Minoxidil in patients with chronic left heart failure: contrasting hemodynamic and clinical effects in a controlled trial.
Minoxidil, a potent predominant arterial dilator, improves hemodynamics over the short term in patients with heart failure. In random double-blind fashion 17 patients with chronic left heart failure were given minoxidil (nine patients) or placebo (eight patients) in addition to digoxin and diuretics for 3 months. Cardiac index and heart rate increased and mean arterial pressure and systemic vascular resistance fell within 4 hr of minoxidil administration. Right heart and pulmonary arterial pressures were unchanged over the short term but rose after long-term minoxidil. After 3 months of minoxidil treatment, systemic vascular resistance was still reduced (11.7 +/- 6.3[SD] vs 17.1 +/- 3.1 U at baseline; p less than .05). Hemodynamics were similar at baseline and remained unchanged during placebo treatment. Mean left ventricular ejection fraction rose from 29.6 +/- 17.7% to 42.7 +/- 22.3% (p less than .05) after 3 months of minoxidil treatment (this result was influenced largely by responses in two patients), and remained unchanged (at 25.1 +/- 16.6%) after 3 months of placebo. Exercise duration and maximal oxygen uptake during exercise were unchanged during minoxidil or placebo treatment. Total clinical events, including increased need for diuretics, angina, ventricular arrhythmias, worsening heart failure, and death were all more frequent during minoxidil vs placebo administration (21 vs seven total events; p less than .01). Thus, despite improving hemodynamics and left ventricular function, long-term minoxidil administration was associated with a poorer clinical course in patients with chronic left ventricular failure. Furthermore, this experience demonstrates that improvement of left ventricular function alone cannot be reliably interpreted as proof of clinical efficacy of therapeutic interventions in patients with heart failure.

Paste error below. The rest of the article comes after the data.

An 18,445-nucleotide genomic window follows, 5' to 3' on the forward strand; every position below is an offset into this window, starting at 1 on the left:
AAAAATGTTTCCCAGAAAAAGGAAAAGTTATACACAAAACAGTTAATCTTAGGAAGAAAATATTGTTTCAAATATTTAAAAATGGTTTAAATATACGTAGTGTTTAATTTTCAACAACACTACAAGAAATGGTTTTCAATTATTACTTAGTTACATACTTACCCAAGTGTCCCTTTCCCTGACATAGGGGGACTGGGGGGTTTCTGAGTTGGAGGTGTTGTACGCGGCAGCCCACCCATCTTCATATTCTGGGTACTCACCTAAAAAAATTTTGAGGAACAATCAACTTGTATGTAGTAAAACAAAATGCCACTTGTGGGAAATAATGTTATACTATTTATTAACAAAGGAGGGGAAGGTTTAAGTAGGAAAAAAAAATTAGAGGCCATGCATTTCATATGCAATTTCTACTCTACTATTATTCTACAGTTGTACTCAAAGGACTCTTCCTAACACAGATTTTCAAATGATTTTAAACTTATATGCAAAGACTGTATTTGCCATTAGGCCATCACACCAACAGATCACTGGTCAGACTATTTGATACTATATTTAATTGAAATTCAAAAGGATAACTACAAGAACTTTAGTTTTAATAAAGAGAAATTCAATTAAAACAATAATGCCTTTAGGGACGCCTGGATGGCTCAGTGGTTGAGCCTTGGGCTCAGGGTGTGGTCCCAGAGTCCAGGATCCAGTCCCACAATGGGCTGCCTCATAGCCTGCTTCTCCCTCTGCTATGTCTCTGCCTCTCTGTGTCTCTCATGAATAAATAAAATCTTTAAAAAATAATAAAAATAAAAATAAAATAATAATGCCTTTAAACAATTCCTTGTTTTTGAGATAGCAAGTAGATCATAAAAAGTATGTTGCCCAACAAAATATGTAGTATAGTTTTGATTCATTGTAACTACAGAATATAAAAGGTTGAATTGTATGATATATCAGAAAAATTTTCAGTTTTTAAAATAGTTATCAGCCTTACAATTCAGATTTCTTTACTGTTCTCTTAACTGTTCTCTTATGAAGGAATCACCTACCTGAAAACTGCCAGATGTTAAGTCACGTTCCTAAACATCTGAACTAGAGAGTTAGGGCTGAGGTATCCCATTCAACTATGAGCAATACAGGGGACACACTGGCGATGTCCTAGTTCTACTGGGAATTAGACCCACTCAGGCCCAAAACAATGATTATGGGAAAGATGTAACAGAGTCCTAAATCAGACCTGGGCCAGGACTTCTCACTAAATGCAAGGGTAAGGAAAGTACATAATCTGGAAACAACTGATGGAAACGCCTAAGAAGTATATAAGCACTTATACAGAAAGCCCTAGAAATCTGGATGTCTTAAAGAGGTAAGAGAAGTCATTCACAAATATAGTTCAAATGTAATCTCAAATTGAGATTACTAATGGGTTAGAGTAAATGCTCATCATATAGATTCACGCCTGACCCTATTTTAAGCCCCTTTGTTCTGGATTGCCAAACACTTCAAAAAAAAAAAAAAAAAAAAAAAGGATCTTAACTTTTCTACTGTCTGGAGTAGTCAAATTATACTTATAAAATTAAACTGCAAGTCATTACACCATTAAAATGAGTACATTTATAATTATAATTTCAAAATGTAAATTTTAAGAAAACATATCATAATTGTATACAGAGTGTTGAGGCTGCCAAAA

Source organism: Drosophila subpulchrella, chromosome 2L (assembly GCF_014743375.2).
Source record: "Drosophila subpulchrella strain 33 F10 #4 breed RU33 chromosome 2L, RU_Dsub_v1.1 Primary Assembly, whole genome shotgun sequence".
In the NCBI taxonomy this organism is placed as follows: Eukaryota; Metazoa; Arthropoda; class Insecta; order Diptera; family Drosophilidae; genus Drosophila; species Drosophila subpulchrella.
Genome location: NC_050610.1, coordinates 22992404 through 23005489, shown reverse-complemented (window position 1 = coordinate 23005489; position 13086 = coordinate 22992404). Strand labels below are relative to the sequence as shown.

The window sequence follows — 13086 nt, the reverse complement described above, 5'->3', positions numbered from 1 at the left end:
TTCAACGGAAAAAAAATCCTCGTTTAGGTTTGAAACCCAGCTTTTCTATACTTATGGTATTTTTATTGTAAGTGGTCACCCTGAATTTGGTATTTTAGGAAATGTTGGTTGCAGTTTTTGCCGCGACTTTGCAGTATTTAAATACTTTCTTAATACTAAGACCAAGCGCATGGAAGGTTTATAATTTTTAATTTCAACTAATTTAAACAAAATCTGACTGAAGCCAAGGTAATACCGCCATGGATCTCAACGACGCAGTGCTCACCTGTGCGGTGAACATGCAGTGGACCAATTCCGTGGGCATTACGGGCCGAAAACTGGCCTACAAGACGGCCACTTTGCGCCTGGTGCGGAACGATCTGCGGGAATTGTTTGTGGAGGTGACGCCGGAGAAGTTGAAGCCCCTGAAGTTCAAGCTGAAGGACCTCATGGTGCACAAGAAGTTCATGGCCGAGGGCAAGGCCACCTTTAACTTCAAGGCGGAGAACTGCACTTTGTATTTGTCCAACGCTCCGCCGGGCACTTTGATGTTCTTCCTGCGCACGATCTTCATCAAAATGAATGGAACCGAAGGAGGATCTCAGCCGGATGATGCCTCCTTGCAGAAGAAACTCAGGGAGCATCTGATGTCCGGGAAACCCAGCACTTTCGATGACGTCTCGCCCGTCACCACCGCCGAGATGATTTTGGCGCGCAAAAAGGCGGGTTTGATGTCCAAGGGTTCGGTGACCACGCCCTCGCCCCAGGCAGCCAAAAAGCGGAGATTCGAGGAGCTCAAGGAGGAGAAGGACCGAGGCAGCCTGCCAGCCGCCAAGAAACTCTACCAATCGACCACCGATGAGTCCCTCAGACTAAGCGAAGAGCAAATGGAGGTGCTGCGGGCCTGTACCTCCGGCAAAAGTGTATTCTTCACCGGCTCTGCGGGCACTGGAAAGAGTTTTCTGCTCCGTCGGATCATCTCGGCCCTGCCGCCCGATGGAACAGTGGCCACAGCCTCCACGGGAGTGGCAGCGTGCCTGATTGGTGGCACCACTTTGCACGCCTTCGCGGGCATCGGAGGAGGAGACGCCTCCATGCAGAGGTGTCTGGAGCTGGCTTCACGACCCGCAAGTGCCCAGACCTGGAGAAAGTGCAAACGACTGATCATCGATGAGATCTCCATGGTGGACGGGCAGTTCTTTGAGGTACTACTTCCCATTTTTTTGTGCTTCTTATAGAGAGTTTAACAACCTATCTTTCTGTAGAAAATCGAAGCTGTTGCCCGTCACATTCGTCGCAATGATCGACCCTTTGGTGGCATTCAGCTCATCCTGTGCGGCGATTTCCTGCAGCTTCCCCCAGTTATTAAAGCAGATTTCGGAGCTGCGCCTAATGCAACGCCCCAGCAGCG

- Copyright © 1984 by American Heart Association